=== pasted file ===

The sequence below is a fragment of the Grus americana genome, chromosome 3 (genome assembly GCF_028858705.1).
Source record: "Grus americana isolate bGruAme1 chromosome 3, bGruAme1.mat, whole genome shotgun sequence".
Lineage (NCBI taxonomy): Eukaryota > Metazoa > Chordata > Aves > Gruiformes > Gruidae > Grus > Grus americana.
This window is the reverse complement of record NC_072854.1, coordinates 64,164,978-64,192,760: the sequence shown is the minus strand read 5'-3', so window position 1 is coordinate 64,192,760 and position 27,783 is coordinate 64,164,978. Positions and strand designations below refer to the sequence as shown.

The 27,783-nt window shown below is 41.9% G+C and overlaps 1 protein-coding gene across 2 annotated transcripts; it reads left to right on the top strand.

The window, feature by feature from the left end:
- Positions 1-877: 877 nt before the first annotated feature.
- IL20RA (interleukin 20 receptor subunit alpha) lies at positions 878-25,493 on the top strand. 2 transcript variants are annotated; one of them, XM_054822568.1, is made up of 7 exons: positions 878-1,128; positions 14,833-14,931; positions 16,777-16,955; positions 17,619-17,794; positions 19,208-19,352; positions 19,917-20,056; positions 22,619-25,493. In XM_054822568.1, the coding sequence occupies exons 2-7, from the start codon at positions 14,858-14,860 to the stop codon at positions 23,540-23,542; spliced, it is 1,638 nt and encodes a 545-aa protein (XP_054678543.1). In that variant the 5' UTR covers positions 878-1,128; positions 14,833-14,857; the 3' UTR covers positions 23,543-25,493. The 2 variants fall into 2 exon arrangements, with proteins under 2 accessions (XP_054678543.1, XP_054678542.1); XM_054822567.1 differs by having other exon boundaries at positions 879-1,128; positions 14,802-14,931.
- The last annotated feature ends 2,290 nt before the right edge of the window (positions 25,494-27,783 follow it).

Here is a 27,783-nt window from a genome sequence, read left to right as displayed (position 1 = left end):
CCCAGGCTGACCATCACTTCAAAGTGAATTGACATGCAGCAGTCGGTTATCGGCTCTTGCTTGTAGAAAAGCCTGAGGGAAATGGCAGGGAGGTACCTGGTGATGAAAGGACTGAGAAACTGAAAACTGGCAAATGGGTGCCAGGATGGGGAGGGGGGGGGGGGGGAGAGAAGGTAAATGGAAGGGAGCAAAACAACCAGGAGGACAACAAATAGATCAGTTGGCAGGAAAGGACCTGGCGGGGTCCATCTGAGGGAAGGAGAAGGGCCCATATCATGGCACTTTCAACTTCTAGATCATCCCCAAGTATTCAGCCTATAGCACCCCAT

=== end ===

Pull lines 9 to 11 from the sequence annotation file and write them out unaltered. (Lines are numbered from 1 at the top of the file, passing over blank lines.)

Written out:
- The last annotated feature ends 2,290 nt before the right edge of the window (positions 25,494-27,783 follow it).

Here is a 27,783-nt window from a genome sequence, read left to right as displayed (position 1 = left end):
CCCAGGCTGACCATCACTTCAAAGTGAATTGACATGCAGCAGTCGGTTATCGGCTCTTGCTTGTAGAAAAGCCTGAGGGAAATGGCAGGGAGGTACCTGGTGATGAAAGGACTGAGAAACTGAAAACTGGCAAATGGGTGCCAGGATGGGGAGGGGGGGGGGGGGGAGAGAAGGTAAATGGAAGGGAGCAAAACAACCAGGAGGACAACAAATAGATCAGTTGGCAGGAAAGGACCTGGCGGGGTCCATCTGAGGGAAGGAGAAGGGCCCATATCATGGCACTTTCAACTTCTAGATCATCCCCAAGTATTCAGCCTATAGCACCCCAT